The depths of the Atlantic Ocean are home to fascinating geological features and unusual life forms. The Mid-Atlantic Ridge (MAR) is a massive underwater mountain range, 1,700 to 4,200 meters (1 to 2.6 miles) below sea level, that runs from the Arctic Ocean to the Southern Ocean. It is a hot spot for hydrothermal vents, which provide habitat for unique species that could provide insight into the origins of life on Earth.
Hydrothermal vents are fueled by underwater volcanic activity or seafloor spreading, and they spew superheated, mineral-laden water from beneath the ocean floor. As the water cools, minerals precipitate out, forming towers containing copper, gold, silver, and zinc. These minerals are used in electronics such as mobile phones and laptop computers and in cars, appliances, and bridges.
Vent ecosystems support unique species, mostly bacteria, that derive their energy from mineral-rich vent waters rather than sunlight. These microbes form thick, nutrient-rich mats along the seafloor that support shrimp, mussels, worms, snails, and fish. The MAR’s vent fields were discovered only in 1985, and scientists expect future expeditions to reveal new vents and species.1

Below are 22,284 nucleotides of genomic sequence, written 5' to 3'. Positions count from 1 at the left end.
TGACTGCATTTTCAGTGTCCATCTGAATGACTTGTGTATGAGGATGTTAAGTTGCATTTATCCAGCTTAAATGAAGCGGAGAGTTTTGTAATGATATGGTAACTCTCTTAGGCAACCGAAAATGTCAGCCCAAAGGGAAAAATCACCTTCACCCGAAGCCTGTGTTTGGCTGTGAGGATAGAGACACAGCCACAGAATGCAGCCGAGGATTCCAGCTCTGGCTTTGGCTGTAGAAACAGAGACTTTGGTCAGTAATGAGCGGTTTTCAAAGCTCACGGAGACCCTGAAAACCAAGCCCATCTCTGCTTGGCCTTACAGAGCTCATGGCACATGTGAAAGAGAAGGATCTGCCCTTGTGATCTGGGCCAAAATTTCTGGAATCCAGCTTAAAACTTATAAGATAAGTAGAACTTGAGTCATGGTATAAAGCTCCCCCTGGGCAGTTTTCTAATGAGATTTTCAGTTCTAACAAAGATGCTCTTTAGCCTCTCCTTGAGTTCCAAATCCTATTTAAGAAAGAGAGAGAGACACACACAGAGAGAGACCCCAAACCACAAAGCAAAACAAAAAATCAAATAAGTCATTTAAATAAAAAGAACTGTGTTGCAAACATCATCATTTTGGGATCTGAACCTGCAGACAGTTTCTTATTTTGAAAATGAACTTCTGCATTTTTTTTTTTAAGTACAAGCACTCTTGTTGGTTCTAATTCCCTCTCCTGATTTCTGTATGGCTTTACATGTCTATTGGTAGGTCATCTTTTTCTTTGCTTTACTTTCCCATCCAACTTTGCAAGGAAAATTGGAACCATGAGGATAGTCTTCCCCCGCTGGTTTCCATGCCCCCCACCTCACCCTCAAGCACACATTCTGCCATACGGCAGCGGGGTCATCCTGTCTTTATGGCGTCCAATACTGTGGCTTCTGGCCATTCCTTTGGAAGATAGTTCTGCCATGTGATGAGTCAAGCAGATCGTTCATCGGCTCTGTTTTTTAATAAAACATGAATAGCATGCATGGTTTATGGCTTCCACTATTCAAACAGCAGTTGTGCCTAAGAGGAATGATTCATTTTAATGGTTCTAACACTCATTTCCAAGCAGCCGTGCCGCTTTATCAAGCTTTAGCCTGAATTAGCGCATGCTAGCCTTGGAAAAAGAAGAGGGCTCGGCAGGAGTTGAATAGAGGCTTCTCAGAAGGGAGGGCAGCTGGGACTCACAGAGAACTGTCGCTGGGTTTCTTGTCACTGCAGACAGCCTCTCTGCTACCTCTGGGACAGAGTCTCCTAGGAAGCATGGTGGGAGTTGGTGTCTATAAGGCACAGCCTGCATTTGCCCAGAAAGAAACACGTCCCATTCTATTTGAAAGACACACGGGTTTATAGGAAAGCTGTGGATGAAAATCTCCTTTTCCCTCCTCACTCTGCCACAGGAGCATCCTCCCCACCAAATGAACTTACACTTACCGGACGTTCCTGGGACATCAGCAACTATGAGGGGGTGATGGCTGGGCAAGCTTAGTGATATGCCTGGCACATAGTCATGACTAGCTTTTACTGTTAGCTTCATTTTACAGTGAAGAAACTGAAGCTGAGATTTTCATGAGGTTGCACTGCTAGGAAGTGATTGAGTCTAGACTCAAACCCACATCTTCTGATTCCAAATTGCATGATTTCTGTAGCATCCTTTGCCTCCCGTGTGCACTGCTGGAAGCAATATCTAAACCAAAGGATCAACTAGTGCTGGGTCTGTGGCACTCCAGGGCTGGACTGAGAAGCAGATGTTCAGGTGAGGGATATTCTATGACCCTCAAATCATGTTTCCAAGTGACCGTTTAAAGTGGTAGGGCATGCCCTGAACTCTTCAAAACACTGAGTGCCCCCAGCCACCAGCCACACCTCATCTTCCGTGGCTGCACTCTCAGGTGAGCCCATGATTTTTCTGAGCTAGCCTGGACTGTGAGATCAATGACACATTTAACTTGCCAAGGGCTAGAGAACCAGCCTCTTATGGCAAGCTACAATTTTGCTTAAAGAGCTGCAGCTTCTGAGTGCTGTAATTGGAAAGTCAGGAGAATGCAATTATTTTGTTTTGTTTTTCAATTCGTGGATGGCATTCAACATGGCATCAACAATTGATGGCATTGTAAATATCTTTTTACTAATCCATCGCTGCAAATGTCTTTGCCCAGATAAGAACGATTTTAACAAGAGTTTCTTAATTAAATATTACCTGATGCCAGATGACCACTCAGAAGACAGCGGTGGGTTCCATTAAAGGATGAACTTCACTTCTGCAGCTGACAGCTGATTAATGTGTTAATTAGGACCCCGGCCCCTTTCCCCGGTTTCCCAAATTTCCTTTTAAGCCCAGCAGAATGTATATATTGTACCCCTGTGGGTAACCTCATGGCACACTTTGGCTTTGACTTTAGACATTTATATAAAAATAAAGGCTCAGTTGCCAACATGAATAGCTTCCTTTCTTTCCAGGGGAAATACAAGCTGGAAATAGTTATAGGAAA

The International Seabed Authority (ISA), which is responsible for managing deep-sea mining and protecting the marine environment from its impacts, has entered into exploration contracts along the MAR with France, Poland, and Russia. Once mining begins, equipment will remove or degrade habitats and create sediment plumes that could smother nearby life, while noise and light could also negatively affect deep-sea species. Recovery times for vent communities are unknown.2
Most marine scientists agree that effective protection of the MAR will require a precautionary approach to seabed mining that includes excluding large areas of the seafloor from mining and establishing stringent rules governing how it can occur outside those protected areas.